Become a TFP Supporter Pool Math Forum Rules Pool School
Results 1 to 10 of 10

Thread: black algae treatment

  1. Back To Top    #1

    black algae treatment

    Hello all.

    I'm a recent convert to the BBB method, having lost far too much money to the pool store. Water was finally replaced in March due to very high CYA. I think I have my water reasonably well balanced now but I think I have some black algae left over from before the refill. It's scattered around the pool in very small black spots that turn dark green if I scratch them.

    I have been maintaining FC at about 8ppm and brushing periodically, however the plaster is really old and seems to be scratching off a little as I brush it (Stainless steel brush) so I don't want to brush too hard. Also the plaster is really rough so i think the algae can hide from the brush.

    Is there anything else I can do to help kill it besides brushing and maintaining FC?

    I have various chemicals left over from the previous owner and my pool store days (60% polyquat, black algaecide, copper algaecide, yellow out, phos free) but after reading TFP and pool school have been reluctant to use any of them.

    So, since I have them anyway, would any of them help with the black algae or should I stick to bleach/brushing only? Is the black algaecide just a more concentrated version of copper algaecide or does it have something special that would help here, and if I use it what problems can it cause to my water balance, if any?

    FC 8.0
    CC <0.5
    PH 7.7
    CYA 60 or 70
    TA 100
    CH 330

    Daily FC drop is around 3 or 4 ppm. I am using the Taylor k2006 kit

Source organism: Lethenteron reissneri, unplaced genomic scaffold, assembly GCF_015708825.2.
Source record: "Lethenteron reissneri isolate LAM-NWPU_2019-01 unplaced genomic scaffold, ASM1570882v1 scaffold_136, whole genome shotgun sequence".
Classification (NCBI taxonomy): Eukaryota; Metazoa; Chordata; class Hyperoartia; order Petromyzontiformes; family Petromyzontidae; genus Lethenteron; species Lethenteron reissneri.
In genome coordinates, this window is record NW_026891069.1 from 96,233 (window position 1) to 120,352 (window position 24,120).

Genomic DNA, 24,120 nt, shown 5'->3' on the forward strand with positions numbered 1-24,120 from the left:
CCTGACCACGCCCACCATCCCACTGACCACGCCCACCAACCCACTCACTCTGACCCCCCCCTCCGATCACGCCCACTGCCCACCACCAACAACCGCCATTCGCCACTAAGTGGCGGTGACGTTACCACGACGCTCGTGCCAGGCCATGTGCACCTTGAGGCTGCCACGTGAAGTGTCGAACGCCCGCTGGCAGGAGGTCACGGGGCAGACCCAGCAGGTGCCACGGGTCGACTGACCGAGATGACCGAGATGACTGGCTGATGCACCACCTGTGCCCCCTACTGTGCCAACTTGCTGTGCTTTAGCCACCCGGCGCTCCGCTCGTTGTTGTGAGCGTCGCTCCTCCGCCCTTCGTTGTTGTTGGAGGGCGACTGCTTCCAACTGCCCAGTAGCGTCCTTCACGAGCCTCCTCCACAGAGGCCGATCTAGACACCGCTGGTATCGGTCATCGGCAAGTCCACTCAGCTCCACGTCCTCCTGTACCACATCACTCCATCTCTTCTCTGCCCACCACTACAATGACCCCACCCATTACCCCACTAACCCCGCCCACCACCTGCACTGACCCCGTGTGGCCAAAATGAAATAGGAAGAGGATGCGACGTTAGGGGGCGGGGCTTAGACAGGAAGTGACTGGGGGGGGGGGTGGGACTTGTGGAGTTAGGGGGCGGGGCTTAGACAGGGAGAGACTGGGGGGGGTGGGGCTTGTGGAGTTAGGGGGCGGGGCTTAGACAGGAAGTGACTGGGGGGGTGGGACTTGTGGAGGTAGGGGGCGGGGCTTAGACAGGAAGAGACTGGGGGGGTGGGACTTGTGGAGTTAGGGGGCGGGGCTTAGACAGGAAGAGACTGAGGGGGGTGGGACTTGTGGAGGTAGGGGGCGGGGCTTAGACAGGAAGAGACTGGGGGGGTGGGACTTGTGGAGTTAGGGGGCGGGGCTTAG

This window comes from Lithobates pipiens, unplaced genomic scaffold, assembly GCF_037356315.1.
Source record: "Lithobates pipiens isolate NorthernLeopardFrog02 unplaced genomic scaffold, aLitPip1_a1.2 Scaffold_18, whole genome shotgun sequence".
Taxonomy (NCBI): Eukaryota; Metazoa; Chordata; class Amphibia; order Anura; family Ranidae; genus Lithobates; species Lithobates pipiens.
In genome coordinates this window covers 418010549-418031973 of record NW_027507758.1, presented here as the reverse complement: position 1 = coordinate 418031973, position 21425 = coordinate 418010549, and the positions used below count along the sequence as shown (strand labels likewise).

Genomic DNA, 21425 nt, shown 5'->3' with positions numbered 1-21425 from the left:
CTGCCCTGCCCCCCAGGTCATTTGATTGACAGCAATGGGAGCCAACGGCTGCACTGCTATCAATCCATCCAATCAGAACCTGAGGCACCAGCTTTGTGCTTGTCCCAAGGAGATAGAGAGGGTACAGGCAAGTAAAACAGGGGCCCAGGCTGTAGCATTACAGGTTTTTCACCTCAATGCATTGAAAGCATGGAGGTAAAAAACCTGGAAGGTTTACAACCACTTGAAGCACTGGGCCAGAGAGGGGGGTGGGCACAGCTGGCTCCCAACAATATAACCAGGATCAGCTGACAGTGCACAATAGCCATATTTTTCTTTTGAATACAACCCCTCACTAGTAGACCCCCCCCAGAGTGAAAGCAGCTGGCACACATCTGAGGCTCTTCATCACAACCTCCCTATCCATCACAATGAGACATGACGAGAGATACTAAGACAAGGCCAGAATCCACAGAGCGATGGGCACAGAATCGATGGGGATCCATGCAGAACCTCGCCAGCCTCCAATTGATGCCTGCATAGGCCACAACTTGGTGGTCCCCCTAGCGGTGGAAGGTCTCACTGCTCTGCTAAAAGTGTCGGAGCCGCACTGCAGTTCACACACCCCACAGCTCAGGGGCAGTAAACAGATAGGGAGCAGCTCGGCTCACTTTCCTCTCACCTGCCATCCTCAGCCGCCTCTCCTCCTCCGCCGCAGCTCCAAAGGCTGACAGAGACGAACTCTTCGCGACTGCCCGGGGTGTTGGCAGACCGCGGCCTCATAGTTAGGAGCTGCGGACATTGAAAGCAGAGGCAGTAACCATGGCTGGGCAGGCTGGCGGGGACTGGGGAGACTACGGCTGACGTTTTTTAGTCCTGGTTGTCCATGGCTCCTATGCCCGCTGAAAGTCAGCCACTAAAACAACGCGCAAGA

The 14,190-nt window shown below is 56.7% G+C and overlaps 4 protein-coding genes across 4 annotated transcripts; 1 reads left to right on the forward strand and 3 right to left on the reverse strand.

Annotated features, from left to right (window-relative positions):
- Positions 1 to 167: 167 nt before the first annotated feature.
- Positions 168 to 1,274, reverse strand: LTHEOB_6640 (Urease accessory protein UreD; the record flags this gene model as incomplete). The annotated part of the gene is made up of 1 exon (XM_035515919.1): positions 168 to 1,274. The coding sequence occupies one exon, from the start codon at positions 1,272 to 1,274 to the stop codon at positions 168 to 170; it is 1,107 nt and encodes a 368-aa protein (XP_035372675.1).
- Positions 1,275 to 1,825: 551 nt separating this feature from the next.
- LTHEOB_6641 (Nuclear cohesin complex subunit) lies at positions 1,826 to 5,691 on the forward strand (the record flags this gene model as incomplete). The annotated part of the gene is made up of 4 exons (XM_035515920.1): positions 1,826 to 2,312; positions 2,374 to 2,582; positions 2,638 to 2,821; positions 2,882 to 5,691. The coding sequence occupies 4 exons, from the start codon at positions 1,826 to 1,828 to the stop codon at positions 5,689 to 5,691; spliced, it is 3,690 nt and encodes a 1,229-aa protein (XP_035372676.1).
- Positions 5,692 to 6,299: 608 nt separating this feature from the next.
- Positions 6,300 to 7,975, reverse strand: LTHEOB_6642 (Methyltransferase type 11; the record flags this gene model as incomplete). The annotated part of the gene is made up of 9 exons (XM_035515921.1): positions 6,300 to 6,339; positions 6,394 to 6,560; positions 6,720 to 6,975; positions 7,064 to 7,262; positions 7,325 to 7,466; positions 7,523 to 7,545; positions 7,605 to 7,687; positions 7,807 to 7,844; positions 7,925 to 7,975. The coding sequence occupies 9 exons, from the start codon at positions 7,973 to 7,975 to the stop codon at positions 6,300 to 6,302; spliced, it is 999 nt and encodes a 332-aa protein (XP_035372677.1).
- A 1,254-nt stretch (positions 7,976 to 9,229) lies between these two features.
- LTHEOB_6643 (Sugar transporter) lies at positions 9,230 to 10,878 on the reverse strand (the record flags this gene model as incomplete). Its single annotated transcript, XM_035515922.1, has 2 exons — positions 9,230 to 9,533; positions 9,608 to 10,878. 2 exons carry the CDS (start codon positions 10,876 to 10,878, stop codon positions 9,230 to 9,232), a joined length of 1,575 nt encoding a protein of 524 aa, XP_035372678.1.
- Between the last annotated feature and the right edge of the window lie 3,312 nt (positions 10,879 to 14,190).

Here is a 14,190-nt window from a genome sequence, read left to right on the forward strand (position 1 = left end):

18000 gallon IG plaster, sand filter
    Southern Arizona (full sun all day)

  2. Back To Top    #2
    msgtdan's Avatar
    Join Date
    Jul 2011
    SW MO

    Re: black algae treatment


    Perform the SLAM process, for your CYA level of 70 you need to bring your chlorine level up to 28 and keep it there until the algae is gone. Brushing will help let the chlorine get to it to kill it, nylon bristles are fine for that no need to damage your plaster
    Dan D
    Used 2003 Aqua Leader 27'x52", 17,800 w/10" hopper, SwimPro SW256T 250# sand filter, Hayward PowerFlo LX pump 1hp impellor, Emerson 1 1/2 hp motor, setup Aug 2012 Summer 2011 used Summer Escapes Ring pool 14' x 42", Intex 1600gph sand filter, HTH 6 way test kitTF-100 w/stirrer, Well water @ FC=0, PH=7.2, TA=290, CH=320

  3. Back To Top    #3
    JasonLion's Avatar
    Join Date
    May 2007
    Silver Spring, MD

    Re: black algae treatment

    Rubbing each spot carefully with a trichlor tablet often works, though that is really only practical if there isn't that much of it.
    19K gal, vinyl, 1/2 HP WhisperFlo pump, 200 sqft cartridge filter, AutoPilot Digital SWG, Dolphin Dynamic cleaning robot
    Creator of PoolMath and Pool Calculator. Other handy links: Support this site, TF Test Kits, Pool School